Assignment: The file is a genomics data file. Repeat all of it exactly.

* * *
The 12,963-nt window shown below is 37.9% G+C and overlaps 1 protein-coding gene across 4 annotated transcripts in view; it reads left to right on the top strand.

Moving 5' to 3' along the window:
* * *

The 12,963-nt window shown below is 37.9% G+C and overlaps 1 protein-coding gene across 4 annotated transcripts in view; it reads left to right on the top strand.

Moving 5' to 3' along the window: